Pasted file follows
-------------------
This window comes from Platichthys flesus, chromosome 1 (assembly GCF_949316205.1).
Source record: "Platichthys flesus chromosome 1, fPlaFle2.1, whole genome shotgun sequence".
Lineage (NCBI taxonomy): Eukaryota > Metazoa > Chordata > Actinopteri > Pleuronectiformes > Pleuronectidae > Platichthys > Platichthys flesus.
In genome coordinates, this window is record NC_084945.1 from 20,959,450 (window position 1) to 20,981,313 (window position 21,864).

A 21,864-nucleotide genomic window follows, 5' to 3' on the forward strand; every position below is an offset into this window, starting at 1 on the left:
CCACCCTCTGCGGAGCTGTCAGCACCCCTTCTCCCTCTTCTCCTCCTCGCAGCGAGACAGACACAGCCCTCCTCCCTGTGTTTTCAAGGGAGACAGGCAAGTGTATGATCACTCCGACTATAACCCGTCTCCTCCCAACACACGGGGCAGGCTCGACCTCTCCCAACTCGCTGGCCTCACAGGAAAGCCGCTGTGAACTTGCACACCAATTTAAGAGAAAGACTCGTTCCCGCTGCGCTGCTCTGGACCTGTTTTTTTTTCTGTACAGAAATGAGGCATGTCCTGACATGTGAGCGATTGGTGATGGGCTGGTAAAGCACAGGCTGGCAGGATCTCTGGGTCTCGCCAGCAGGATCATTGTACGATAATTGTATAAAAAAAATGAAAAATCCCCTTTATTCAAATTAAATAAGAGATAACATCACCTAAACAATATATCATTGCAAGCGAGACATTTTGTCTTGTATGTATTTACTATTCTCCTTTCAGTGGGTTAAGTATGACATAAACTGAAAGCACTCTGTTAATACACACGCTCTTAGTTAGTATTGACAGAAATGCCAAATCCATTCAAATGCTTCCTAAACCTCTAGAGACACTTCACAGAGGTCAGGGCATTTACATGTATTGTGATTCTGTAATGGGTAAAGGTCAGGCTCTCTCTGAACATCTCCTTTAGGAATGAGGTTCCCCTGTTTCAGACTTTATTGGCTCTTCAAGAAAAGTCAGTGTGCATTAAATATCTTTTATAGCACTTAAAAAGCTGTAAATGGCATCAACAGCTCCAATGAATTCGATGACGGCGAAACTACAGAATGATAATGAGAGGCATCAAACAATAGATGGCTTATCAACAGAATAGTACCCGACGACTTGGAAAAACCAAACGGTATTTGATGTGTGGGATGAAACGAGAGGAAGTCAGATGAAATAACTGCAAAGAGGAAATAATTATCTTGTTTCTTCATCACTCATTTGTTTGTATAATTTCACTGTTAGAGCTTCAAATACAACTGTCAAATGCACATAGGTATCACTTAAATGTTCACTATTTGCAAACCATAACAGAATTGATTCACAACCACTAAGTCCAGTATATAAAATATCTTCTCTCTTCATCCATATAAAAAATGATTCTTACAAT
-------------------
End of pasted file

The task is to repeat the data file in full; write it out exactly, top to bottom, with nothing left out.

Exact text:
This window comes from Platichthys flesus, chromosome 1 (assembly GCF_949316205.1).
Source record: "Platichthys flesus chromosome 1, fPlaFle2.1, whole genome shotgun sequence".
Lineage (NCBI taxonomy): Eukaryota > Metazoa > Chordata > Actinopteri > Pleuronectiformes > Pleuronectidae > Platichthys > Platichthys flesus.
In genome coordinates, this window is record NC_084945.1 from 20,959,450 (window position 1) to 20,981,313 (window position 21,864).

A 21,864-nucleotide genomic window follows, 5' to 3' on the forward strand; every position below is an offset into this window, starting at 1 on the left:
CCACCCTCTGCGGAGCTGTCAGCACCCCTTCTCCCTCTTCTCCTCCTCGCAGCGAGACAGACACAGCCCTCCTCCCTGTGTTTTCAAGGGAGACAGGCAAGTGTATGATCACTCCGACTATAACCCGTCTCCTCCCAACACACGGGGCAGGCTCGACCTCTCCCAACTCGCTGGCCTCACAGGAAAGCCGCTGTGAACTTGCACACCAATTTAAGAGAAAGACTCGTTCCCGCTGCGCTGCTCTGGACCTGTTTTTTTTTCTGTACAGAAATGAGGCATGTCCTGACATGTGAGCGATTGGTGATGGGCTGGTAAAGCACAGGCTGGCAGGATCTCTGGGTCTCGCCAGCAGGATCATTGTACGATAATTGTATAAAAAAAATGAAAAATCCCCTTTATTCAAATTAAATAAGAGATAACATCACCTAAACAATATATCATTGCAAGCGAGACATTTTGTCTTGTATGTATTTACTATTCTCCTTTCAGTGGGTTAAGTATGACATAAACTGAAAGCACTCTGTTAATACACACGCTCTTAGTTAGTATTGACAGAAATGCCAAATCCATTCAAATGCTTCCTAAACCTCTAGAGACACTTCACAGAGGTCAGGGCATTTACATGTATTGTGATTCTGTAATGGGTAAAGGTCAGGCTCTCTCTGAACATCTCCTTTAGGAATGAGGTTCCCCTGTTTCAGACTTTATTGGCTCTTCAAGAAAAGTCAGTGTGCATTAAATATCTTTTATAGCACTTAAAAAGCTGTAAATGGCATCAACAGCTCCAATGAATTCGATGACGGCGAAACTACAGAATGATAATGAGAGGCATCAAACAATAGATGGCTTATCAACAGAATAGTACCCGACGACTTGGAAAAACCAAACGGTATTTGATGTGTGGGATGAAACGAGAGGAAGTCAGATGAAATAACTGCAAAGAGGAAATAATTATCTTGTTTCTTCATCACTCATTTGTTTGTATAATTTCACTGTTAGAGCTTCAAATACAACTGTCAAATGCACATAGGTATCACTTAAATGTTCACTATTTGCAAACCATAACAGAATTGATTCACAACCACTAAGTCCAGTATATAAAATATCTTCTCTCTTCATCCATATAAAAAATGATTCTTACAAT